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Sri Lanka unveils China-funded seaport

A China-funded port in Sri Lanka will be a symbol of Colombo`s non-partisan foreign policy, the president said on Sunday amid Indian concerns over Beijing`s interests in the region.



Hambantota: A China-funded
port in Sri Lanka will be a symbol of Colombo`s non-partisan
foreign policy, the president said on Sunday amid Indian concerns
over Beijing`s interests in the region.

President Mahinda Rajapakse marked a key milestone in
the construction of the 1.5 billion-dollar port in the
southern Sri Lankan town of Hambantota with a message of
goodwill to all nations.

"This port will symbolise our non-alignment and
friendship with all," the president said at a ceremony to mark
the completion of the first phase of the deep-sea port.

"The step forward we take today as a nation will be
one that will see international economic cooperation built
through mutual trust, respect and friendship."

Sri Lanka is part of the 118-member Non-Aligned
Movement, a group of states considering themselves not aligned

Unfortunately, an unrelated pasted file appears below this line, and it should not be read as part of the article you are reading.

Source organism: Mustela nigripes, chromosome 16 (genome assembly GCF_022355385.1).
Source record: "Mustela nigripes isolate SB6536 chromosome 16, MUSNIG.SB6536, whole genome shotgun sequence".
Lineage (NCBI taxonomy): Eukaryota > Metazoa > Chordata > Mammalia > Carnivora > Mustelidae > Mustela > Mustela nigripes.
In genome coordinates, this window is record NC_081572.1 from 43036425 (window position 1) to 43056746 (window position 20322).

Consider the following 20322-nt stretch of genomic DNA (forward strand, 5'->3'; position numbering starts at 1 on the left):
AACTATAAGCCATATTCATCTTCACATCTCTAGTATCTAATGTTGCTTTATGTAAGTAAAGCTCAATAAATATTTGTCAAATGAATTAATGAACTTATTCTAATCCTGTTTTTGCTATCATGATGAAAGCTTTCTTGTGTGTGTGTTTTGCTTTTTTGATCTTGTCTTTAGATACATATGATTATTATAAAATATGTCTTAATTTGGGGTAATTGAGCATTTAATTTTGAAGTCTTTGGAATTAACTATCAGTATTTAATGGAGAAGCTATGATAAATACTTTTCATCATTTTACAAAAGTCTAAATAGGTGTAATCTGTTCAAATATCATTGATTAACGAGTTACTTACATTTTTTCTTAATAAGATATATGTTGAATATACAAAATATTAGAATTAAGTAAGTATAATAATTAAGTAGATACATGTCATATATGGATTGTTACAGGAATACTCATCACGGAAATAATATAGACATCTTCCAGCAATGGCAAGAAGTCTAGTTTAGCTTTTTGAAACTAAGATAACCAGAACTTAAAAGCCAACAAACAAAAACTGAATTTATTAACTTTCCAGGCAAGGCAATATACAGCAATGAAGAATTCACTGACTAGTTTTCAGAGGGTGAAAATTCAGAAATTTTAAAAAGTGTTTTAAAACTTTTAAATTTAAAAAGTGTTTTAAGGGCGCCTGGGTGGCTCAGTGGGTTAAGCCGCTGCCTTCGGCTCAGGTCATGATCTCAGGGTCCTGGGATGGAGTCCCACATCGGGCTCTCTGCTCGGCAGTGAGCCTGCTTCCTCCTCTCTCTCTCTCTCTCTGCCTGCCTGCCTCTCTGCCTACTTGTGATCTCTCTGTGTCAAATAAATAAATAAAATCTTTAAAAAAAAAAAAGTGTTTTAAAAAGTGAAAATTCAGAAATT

formally with or against any major power bloc.

Its neighbour and biggest trading partner, India,
is believed to be concerned that Hambantota is part of a
Chinese policy to throw a "string of pearls" geographical
circle of influence around India.

China is also developing port facilities in
Bangladesh, Myanmar and Pakistan, and has plans for rail
projects in Nepal and Sri Lanka.

"Indian threat perceptions have grown as China has
become more active in South Asia," said Eurasia Group`s Asia
analyst, Maria Kuusisto.

"New Delhi sees this Chinese manoeuvring as an
incursion into its historic sphere of influence, and is
consequently trying to outbid the Chinese for strategically
important infrastructure projects," she said.

Sitting along the ancient "Silk Road" trading route
and one of the world`s busiest shipping lanes, the Hambantota
port is intended to boost Sri Lanka`s economy which is
recovering after decades of ethnic conflict.

Partly funded by a soft Chinese loan of 300 million
dollars, the first phase of the deep-sea port is scheduled to
open in November. Hambantota is also the home constituency of
Rajapakse who became president in November 2005.

Rajapakse said he wanted to see the country`s per
capita income double to 4,000 dollars in the next five years.
The government hopes that by the time the second
phase of the port is completed in 2014, it will help attract
foreign investment in shipping and related business
opportunities.

The Sri Lanka Ports Authority aims to service
around 2,500 of the 70,000 cargo ships that ply the East-West
sea lane every year.

Last year, China overtook Japan as Sri Lanka`s
biggest lender, providing 1.2 billion dollars in loans.

PTI

From Zee News

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